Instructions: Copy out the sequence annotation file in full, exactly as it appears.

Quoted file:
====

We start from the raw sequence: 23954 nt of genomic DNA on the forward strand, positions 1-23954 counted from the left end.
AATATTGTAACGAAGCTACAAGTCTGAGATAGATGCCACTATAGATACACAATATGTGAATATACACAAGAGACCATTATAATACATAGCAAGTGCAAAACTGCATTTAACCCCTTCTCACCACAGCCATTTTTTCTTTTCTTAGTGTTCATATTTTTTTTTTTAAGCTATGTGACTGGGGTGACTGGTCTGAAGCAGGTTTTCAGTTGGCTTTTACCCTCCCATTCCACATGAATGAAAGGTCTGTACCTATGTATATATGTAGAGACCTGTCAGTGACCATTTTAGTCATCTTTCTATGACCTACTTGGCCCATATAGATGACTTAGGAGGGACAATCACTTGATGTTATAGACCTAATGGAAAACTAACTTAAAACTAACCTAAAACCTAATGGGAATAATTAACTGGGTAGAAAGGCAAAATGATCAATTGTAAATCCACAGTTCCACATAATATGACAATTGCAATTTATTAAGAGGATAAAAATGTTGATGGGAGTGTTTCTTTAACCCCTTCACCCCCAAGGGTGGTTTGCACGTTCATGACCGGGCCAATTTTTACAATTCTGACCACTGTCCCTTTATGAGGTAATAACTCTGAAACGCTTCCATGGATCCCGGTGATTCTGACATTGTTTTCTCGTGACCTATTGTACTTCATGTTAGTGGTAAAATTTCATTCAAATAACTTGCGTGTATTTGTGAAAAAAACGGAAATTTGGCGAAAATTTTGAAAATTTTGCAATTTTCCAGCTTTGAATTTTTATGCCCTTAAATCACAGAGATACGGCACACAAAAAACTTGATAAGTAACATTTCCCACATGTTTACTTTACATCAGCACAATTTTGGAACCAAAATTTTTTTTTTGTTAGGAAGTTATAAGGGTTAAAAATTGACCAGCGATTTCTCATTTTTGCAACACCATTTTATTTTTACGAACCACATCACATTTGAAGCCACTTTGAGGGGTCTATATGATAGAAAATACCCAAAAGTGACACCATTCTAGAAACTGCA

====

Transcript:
We start from the raw sequence: 23954 nt of genomic DNA on the forward strand, positions 1-23954 counted from the left end.
AATATTGTAACGAAGCTACAAGTCTGAGATAGATGCCACTATAGATACACAATATGTGAATATACACAAGAGACCATTATAATACATAGCAAGTGCAAAACTGCATTTAACCCCTTCTCACCACAGCCATTTTTTCTTTTCTTAGTGTTCATATTTTTTTTTTTAAGCTATGTGACTGGGGTGACTGGTCTGAAGCAGGTTTTCAGTTGGCTTTTACCCTCCCATTCCACATGAATGAAAGGTCTGTACCTATGTATATATGTAGAGACCTGTCAGTGACCATTTTAGTCATCTTTCTATGACCTACTTGGCCCATATAGATGACTTAGGAGGGACAATCACTTGATGTTATAGACCTAATGGAAAACTAACTTAAAACTAACCTAAAACCTAATGGGAATAATTAACTGGGTAGAAAGGCAAAATGATCAATTGTAAATCCACAGTTCCACATAATATGACAATTGCAATTTATTAAGAGGATAAAAATGTTGATGGGAGTGTTTCTTTAACCCCTTCACCCCCAAGGGTGGTTTGCACGTTCATGACCGGGCCAATTTTTACAATTCTGACCACTGTCCCTTTATGAGGTAATAACTCTGAAACGCTTCCATGGATCCCGGTGATTCTGACATTGTTTTCTCGTGACCTATTGTACTTCATGTTAGTGGTAAAATTTCATTCAAATAACTTGCGTGTATTTGTGAAAAAAACGGAAATTTGGCGAAAATTTTGAAAATTTTGCAATTTTCCAGCTTTGAATTTTTATGCCCTTAAATCACAGAGATACGGCACACAAAAAACTTGATAAGTAACATTTCCCACATGTTTACTTTACATCAGCACAATTTTGGAACCAAAATTTTTTTTTTGTTAGGAAGTTATAAGGGTTAAAAATTGACCAGCGATTTCTCATTTTTGCAACACCATTTTATTTTTACGAACCACATCACATTTGAAGCCACTTTGAGGGGTCTATATGATAGAAAATACCCAAAAGTGACACCATTCTAGAAACTGCA